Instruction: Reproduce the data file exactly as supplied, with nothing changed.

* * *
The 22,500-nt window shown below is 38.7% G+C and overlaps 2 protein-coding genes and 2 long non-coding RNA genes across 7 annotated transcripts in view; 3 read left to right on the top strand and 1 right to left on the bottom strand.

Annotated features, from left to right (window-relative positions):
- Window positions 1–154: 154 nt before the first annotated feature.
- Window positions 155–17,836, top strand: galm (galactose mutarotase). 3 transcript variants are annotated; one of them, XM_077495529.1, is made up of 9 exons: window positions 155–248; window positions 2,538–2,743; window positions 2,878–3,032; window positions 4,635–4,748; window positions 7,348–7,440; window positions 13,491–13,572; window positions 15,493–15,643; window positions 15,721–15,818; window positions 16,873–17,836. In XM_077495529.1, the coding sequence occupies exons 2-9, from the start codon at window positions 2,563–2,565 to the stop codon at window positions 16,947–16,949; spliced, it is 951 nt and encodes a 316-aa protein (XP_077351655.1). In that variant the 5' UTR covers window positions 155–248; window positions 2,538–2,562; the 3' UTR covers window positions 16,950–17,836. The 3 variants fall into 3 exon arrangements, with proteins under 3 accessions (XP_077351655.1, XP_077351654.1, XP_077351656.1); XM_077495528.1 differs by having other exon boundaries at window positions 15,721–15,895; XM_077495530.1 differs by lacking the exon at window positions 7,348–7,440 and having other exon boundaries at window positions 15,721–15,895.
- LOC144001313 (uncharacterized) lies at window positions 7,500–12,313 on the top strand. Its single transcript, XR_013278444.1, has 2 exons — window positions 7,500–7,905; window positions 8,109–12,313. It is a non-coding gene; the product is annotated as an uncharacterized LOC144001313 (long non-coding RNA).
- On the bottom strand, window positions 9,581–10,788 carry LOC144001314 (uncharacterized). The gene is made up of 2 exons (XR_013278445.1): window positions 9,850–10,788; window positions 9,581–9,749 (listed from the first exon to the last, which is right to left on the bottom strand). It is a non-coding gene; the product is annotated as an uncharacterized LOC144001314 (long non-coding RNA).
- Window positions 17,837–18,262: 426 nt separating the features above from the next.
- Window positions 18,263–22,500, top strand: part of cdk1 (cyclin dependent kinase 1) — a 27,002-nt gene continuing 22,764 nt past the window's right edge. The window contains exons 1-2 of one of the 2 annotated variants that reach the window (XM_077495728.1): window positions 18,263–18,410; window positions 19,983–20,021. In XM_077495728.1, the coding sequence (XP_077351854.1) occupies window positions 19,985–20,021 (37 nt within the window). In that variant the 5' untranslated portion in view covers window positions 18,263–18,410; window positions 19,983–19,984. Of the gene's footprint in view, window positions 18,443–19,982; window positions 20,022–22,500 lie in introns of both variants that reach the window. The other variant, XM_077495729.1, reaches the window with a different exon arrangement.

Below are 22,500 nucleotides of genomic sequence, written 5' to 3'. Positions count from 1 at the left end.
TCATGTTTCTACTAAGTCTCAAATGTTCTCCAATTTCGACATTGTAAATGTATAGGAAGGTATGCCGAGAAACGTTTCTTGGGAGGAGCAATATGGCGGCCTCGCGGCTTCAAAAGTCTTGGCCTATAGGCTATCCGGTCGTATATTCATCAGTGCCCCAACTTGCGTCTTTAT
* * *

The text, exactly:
The 22,500-nt window shown below is 38.7% G+C and overlaps 2 protein-coding genes and 2 long non-coding RNA genes across 7 annotated transcripts in view; 3 read left to right on the top strand and 1 right to left on the bottom strand.

Annotated features, from left to right (window-relative positions):
- Window positions 1–154: 154 nt before the first annotated feature.
- Window positions 155–17,836, top strand: galm (galactose mutarotase). 3 transcript variants are annotated; one of them, XM_077495529.1, is made up of 9 exons: window positions 155–248; window positions 2,538–2,743; window positions 2,878–3,032; window positions 4,635–4,748; window positions 7,348–7,440; window positions 13,491–13,572; window positions 15,493–15,643; window positions 15,721–15,818; window positions 16,873–17,836. In XM_077495529.1, the coding sequence occupies exons 2-9, from the start codon at window positions 2,563–2,565 to the stop codon at window positions 16,947–16,949; spliced, it is 951 nt and encodes a 316-aa protein (XP_077351655.1). In that variant the 5' UTR covers window positions 155–248; window positions 2,538–2,562; the 3' UTR covers window positions 16,950–17,836. The 3 variants fall into 3 exon arrangements, with proteins under 3 accessions (XP_077351655.1, XP_077351654.1, XP_077351656.1); XM_077495528.1 differs by having other exon boundaries at window positions 15,721–15,895; XM_077495530.1 differs by lacking the exon at window positions 7,348–7,440 and having other exon boundaries at window positions 15,721–15,895.
- LOC144001313 (uncharacterized) lies at window positions 7,500–12,313 on the top strand. Its single transcript, XR_013278444.1, has 2 exons — window positions 7,500–7,905; window positions 8,109–12,313. It is a non-coding gene; the product is annotated as an uncharacterized LOC144001313 (long non-coding RNA).
- On the bottom strand, window positions 9,581–10,788 carry LOC144001314 (uncharacterized). The gene is made up of 2 exons (XR_013278445.1): window positions 9,850–10,788; window positions 9,581–9,749 (listed from the first exon to the last, which is right to left on the bottom strand). It is a non-coding gene; the product is annotated as an uncharacterized LOC144001314 (long non-coding RNA).
- Window positions 17,837–18,262: 426 nt separating the features above from the next.
- Window positions 18,263–22,500, top strand: part of cdk1 (cyclin dependent kinase 1) — a 27,002-nt gene continuing 22,764 nt past the window's right edge. The window contains exons 1-2 of one of the 2 annotated variants that reach the window (XM_077495728.1): window positions 18,263–18,410; window positions 19,983–20,021. In XM_077495728.1, the coding sequence (XP_077351854.1) occupies window positions 19,985–20,021 (37 nt within the window). In that variant the 5' untranslated portion in view covers window positions 18,263–18,410; window positions 19,983–19,984. Of the gene's footprint in view, window positions 18,443–19,982; window positions 20,022–22,500 lie in introns of both variants that reach the window. The other variant, XM_077495729.1, reaches the window with a different exon arrangement.

Below are 22,500 nucleotides of genomic sequence, written 5' to 3'. Positions count from 1 at the left end.
TCATGTTTCTACTAAGTCTCAAATGTTCTCCAATTTCGACATTGTAAATGTATAGGAAGGTATGCCGAGAAACGTTTCTTGGGAGGAGCAATATGGCGGCCTCGCGGCTTCAAAAGTCTTGGCCTATAGGCTATCCGGTCGTATATTCATCAGTGCCCCAACTTGCGTCTTTAT